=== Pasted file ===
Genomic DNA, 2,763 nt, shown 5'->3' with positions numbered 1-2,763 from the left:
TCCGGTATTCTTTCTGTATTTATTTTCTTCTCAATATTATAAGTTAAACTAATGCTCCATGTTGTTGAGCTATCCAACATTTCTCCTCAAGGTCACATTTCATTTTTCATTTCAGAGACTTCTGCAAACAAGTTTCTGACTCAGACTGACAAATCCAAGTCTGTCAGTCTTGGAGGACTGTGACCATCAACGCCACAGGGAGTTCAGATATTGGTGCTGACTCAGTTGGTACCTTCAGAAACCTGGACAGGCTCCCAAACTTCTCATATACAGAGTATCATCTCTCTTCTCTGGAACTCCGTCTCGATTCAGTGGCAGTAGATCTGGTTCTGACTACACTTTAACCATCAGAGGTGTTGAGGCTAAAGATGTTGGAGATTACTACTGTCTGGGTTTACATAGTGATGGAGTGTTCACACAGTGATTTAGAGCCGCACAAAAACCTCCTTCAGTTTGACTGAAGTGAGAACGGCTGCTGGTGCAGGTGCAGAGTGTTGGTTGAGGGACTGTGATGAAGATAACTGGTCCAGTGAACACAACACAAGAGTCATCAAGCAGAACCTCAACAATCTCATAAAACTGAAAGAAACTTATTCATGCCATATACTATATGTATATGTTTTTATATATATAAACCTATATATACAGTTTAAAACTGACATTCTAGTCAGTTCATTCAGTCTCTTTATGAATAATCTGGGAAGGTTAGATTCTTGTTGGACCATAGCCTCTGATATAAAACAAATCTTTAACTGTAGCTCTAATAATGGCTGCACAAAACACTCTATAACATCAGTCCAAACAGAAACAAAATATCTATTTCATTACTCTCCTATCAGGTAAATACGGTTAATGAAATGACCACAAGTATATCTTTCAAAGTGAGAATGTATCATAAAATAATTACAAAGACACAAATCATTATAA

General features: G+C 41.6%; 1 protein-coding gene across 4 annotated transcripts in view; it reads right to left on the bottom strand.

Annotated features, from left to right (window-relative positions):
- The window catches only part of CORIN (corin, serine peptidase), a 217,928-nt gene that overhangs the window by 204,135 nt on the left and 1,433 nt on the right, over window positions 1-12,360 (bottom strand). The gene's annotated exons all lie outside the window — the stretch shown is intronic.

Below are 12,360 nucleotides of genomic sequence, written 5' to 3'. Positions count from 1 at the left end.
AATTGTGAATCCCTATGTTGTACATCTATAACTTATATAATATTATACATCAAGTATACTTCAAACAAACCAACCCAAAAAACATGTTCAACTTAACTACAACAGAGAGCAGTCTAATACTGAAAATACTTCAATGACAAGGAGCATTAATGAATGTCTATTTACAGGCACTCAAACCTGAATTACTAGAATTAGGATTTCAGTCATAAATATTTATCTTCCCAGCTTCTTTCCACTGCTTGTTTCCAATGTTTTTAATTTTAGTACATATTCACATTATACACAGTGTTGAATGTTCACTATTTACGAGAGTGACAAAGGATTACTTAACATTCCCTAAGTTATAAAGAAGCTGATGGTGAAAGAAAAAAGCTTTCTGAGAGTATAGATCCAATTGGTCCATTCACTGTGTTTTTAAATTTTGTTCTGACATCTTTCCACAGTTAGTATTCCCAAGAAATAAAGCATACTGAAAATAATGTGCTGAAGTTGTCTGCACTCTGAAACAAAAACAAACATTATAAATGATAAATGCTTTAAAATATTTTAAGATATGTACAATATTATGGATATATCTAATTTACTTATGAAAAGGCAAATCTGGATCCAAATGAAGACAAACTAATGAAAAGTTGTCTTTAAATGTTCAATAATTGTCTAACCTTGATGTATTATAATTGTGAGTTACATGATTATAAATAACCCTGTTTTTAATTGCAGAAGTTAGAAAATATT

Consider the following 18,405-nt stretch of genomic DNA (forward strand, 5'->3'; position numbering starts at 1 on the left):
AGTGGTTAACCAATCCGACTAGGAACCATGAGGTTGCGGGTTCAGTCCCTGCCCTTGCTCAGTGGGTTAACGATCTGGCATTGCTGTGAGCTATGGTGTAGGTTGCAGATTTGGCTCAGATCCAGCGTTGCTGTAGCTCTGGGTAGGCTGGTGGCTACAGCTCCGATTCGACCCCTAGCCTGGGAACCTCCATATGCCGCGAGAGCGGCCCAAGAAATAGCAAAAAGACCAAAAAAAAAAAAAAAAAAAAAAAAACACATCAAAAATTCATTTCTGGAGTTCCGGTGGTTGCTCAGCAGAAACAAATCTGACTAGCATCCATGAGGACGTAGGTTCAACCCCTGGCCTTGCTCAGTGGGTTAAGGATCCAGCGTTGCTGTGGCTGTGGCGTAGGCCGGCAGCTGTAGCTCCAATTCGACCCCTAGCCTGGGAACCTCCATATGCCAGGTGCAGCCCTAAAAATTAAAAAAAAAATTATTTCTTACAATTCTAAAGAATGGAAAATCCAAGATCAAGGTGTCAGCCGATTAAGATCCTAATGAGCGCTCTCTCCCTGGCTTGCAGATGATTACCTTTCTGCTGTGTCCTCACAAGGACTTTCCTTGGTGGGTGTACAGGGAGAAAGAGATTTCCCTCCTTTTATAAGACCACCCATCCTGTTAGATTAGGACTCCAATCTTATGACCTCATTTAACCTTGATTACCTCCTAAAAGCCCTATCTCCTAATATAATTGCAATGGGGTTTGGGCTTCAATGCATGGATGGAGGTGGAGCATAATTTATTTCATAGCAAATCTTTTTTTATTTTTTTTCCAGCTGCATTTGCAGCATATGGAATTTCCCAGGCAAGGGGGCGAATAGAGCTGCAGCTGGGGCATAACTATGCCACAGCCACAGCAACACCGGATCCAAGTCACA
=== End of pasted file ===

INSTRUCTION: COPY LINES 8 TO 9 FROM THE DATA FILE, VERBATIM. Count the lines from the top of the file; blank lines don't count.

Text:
Consider the following 18,405-nt stretch of genomic DNA (forward strand, 5'->3'; position numbering starts at 1 on the left):
AGTGGTTAACCAATCCGACTAGGAACCATGAGGTTGCGGGTTCAGTCCCTGCCCTTGCTCAGTGGGTTAACGATCTGGCATTGCTGTGAGCTATGGTGTAGGTTGCAGATTTGGCTCAGATCCAGCGTTGCTGTAGCTCTGGGTAGGCTGGTGGCTACAGCTCCGATTCGACCCCTAGCCTGGGAACCTCCATATGCCGCGAGAGCGGCCCAAGAAATAGCAAAAAGACCAAAAAAAAAAAAAAAAAAAAAAAAACACATCAAAAATTCATTTCTGGAGTTCCGGTGGTTGCTCAGCAGAAACAAATCTGACTAGCATCCATGAGGACGTAGGTTCAACCCCTGGCCTTGCTCAGTGGGTTAAGGATCCAGCGTTGCTGTGGCTGTGGCGTAGGCCGGCAGCTGTAGCTCCAATTCGACCCCTAGCCTGGGAACCTCCATATGCCAGGTGCAGCCCTAAAAATTAAAAAAAAAATTATTTCTTACAATTCTAAAGAATGGAAAATCCAAGATCAAGGTGTCAGCCGATTAAGATCCTAATGAGCGCTCTCTCCCTGGCTTGCAGATGATTACCTTTCTGCTGTGTCCTCACAAGGACTTTCCTTGGTGGGTGTACAGGGAGAAAGAGATTTCCCTCCTTTTATAAGACCACCCATCCTGTTAGATTAGGACTCCAATCTTATGACCTCATTTAACCTTGATTACCTCCTAAAAGCCCTATCTCCTAATATAATTGCAATGGGGTTTGGGCTTCAATGCATGGATGGAGGTGGAGCATAATTTATTTCATAGCAAATCTTTTTTTATTTTTTTTCCAGCTGCATTTGCAGCATATGGAATTTCCCAGGCAAGGGGGCGAATAGAGCTGCAGCTGGGGCATAACTATGCCACAGCCACAGCAACACCGGATCCAAGTCACA